How do you see your role as a scholar? Many still believe that science should be ‘objective,’ but you always bring yourself in.

To refer to an old article by philosopher Thomas Kuhn (5): objectivity in science is incredibly biased. Discoveries that have been made over the years are in part related to who knew who, and who paid for whose research. Science is also a political arena. I’m not saying there’s no such thing as objectivity, but there are degrees of objectivity. As long as a human subject is doing the work, I would have to say that there is no such thing as pure objectivity. It is inherently subjective because we’re subjects. This can be taken to an extreme: in the 1990s literary criticism became really relative, claiming there is no truth anywhere. And I think people like Donald Trump really capitalized on what was created there: this idea that everything’s relative, that ‘facts’ aren’t facts, supposedly.

How do you deal with that, that literary scholars don’t have a truth anymore?

I don’t think that most scholars in the field believe that there is no truth. But saying something that is clearly false is different than questioning whether there is a truth. This reminds me of that quote from Jane Austen’s Pride and Prejudice: “It is a truth universally acknowledged, that a single man in possession of a good fortune, must be in want of a wife.” And although she wrote this centuries ago, she recognized here that social path and family relationships shape our perception of the facts of life.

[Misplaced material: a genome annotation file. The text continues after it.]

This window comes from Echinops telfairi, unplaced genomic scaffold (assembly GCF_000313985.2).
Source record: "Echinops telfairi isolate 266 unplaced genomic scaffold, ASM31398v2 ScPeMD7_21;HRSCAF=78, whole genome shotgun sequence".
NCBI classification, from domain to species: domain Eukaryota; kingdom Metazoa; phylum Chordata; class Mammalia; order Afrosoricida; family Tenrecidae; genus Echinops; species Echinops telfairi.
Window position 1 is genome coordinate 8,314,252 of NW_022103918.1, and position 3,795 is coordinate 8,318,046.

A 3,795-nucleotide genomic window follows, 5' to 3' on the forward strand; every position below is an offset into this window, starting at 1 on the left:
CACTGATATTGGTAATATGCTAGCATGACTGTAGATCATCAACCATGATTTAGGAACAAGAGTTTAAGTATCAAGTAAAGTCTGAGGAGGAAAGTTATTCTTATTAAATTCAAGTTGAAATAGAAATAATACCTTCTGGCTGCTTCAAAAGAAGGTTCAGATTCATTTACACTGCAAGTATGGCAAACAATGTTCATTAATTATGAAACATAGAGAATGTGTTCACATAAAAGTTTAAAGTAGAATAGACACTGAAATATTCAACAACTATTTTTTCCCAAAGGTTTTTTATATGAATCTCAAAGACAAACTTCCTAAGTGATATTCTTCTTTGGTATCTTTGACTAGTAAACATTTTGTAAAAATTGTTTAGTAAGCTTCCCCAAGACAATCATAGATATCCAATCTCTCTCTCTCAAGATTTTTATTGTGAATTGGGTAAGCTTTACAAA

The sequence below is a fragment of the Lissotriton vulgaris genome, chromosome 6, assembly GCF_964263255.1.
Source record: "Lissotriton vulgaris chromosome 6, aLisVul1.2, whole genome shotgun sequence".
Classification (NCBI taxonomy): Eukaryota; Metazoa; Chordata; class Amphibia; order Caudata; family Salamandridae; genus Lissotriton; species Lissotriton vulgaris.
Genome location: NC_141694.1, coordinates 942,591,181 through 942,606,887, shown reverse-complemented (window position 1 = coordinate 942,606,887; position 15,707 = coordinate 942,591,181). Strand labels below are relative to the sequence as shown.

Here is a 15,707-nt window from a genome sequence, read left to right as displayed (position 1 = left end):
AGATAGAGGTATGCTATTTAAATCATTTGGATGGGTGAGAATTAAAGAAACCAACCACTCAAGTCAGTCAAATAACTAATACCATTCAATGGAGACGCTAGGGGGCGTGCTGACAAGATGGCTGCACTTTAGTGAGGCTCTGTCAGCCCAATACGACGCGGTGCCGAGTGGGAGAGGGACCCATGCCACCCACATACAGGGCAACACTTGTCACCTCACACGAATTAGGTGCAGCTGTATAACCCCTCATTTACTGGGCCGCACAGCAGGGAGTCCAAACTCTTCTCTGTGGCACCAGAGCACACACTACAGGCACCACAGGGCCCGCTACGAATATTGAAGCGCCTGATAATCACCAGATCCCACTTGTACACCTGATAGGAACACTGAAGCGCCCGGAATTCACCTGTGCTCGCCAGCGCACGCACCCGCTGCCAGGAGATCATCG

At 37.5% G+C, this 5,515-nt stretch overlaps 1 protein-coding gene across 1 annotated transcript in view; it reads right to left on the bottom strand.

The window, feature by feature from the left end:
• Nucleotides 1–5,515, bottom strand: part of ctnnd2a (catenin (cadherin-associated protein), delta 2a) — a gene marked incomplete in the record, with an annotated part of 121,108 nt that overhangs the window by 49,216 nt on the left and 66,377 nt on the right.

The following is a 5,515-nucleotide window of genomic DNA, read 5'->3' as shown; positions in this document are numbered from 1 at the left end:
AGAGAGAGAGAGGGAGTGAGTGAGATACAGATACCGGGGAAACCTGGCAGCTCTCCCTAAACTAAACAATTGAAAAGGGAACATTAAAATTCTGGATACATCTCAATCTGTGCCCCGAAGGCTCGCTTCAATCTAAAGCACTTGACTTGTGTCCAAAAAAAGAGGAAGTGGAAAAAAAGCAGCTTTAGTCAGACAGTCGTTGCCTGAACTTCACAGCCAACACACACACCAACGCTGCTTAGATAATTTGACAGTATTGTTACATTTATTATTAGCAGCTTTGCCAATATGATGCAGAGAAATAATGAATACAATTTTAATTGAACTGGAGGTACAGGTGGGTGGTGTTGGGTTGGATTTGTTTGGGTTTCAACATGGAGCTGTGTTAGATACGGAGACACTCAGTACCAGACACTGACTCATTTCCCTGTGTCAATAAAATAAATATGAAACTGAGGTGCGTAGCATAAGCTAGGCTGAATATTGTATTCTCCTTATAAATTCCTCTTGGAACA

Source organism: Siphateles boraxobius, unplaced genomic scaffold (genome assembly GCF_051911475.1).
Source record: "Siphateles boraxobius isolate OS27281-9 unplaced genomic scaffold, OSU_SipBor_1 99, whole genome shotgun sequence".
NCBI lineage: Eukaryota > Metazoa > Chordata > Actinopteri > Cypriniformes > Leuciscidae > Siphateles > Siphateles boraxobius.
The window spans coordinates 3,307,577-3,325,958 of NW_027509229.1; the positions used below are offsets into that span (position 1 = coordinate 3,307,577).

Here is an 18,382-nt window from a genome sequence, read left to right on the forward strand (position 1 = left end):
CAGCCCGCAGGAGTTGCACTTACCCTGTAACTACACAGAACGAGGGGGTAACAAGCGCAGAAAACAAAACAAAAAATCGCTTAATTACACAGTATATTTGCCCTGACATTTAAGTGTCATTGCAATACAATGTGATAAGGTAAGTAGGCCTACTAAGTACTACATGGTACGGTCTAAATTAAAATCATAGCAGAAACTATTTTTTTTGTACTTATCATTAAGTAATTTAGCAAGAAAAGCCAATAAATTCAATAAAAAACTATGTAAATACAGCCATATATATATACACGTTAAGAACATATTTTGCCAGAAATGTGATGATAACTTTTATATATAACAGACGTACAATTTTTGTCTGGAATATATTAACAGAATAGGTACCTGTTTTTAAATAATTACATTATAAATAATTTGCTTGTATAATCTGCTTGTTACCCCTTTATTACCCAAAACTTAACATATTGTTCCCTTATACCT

Can we link this to oral history?

Yes! I now mostly work on Holocaust testimonies and I try to look at these interviews to see what we can learn from them, rather than to use these interviews simply as sources for facts, to find out what ‘actually happened.’ I became interested in these testimonies a few years ago. Unfortunately, these sources are still often not taken seriously. It feels almost ridiculous to me that we’re still talking about whether personal history is public history, and whether personal experience is actually history. A lot of historians include personal experiences in their research, for example Christopher Browning, who is a specialist in Eastern European Holocaust history. A big part of what he calls history comes from testimonies. But when we deal with individual testimonies, people become very critical and ask: “can we call this history?”